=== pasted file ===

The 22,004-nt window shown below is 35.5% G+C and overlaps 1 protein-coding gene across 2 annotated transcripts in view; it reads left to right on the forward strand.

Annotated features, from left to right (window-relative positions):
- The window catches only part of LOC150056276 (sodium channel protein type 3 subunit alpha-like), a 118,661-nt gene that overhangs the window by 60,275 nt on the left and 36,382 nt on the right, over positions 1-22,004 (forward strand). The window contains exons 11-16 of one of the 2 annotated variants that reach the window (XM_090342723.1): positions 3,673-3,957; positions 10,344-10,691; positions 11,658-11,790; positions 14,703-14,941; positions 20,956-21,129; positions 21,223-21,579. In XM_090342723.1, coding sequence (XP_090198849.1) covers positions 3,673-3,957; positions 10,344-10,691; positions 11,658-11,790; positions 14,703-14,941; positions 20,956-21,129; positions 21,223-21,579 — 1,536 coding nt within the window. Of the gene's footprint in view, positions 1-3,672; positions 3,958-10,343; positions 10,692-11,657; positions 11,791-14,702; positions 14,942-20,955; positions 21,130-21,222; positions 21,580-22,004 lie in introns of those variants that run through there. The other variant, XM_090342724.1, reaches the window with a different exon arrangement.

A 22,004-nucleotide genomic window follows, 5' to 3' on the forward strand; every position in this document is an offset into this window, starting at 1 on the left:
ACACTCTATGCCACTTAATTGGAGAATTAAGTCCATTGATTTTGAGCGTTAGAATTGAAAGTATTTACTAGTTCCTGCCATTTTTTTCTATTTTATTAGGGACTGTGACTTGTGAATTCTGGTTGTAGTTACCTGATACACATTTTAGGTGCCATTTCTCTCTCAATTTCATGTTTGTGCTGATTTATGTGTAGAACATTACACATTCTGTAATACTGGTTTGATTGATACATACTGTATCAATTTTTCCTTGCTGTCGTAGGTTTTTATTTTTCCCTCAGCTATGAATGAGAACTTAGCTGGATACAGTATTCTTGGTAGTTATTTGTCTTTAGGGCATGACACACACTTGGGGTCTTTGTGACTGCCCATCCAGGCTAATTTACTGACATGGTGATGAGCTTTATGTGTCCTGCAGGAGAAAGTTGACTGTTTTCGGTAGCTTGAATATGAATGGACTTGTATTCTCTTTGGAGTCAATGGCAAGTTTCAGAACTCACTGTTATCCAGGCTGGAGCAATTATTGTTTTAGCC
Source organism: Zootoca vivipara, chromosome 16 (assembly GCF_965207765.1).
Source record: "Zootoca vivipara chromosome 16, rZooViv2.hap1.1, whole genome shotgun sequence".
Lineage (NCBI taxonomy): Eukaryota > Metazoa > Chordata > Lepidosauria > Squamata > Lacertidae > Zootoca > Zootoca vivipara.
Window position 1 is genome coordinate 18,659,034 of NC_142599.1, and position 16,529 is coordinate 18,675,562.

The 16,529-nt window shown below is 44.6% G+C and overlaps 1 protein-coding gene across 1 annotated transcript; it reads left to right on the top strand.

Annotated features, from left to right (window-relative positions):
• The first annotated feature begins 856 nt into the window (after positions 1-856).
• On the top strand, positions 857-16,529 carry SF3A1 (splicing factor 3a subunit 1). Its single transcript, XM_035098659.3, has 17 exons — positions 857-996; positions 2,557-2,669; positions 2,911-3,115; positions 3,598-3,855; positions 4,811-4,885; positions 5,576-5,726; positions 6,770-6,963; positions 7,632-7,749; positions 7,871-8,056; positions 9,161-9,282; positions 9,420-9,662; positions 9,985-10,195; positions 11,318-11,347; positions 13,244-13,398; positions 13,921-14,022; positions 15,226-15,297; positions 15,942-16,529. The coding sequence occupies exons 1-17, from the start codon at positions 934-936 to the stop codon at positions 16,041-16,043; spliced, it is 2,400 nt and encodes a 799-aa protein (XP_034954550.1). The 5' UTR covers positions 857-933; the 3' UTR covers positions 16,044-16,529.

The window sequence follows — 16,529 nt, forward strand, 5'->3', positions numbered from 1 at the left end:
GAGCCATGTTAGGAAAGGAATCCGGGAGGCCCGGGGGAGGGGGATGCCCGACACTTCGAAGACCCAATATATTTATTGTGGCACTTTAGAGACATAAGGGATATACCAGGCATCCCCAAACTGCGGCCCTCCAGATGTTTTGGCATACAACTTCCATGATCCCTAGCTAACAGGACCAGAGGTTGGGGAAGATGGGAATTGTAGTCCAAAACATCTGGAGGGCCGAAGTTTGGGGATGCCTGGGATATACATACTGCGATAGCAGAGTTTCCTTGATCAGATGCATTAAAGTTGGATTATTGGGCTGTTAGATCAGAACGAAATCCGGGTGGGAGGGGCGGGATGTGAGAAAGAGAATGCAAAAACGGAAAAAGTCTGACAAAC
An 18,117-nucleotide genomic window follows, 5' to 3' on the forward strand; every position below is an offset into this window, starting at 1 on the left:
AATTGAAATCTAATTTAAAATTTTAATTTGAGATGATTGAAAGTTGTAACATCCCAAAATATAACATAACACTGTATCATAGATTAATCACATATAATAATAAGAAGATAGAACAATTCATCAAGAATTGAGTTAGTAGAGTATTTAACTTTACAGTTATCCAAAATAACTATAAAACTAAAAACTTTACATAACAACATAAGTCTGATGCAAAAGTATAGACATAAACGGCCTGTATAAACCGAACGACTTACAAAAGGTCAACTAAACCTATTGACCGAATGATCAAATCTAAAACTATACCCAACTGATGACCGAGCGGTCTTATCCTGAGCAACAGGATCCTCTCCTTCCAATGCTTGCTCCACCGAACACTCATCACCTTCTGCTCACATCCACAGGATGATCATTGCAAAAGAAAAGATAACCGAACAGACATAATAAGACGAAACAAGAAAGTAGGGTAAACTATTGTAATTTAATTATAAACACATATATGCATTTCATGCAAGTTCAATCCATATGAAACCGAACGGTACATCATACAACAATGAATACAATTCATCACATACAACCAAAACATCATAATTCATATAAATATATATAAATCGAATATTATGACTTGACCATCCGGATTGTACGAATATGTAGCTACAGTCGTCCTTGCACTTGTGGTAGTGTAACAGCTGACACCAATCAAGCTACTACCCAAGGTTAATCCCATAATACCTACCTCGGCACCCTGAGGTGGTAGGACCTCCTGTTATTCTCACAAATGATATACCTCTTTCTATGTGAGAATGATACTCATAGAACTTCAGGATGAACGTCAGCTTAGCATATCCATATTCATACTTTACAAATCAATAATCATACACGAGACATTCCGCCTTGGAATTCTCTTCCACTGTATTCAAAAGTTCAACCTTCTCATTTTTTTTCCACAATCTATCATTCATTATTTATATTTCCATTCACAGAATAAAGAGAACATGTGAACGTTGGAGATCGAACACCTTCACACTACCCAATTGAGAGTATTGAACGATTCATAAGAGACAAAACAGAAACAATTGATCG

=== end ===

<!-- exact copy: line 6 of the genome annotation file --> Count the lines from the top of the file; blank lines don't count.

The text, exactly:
Source organism: Zootoca vivipara, chromosome 16 (assembly GCF_965207765.1).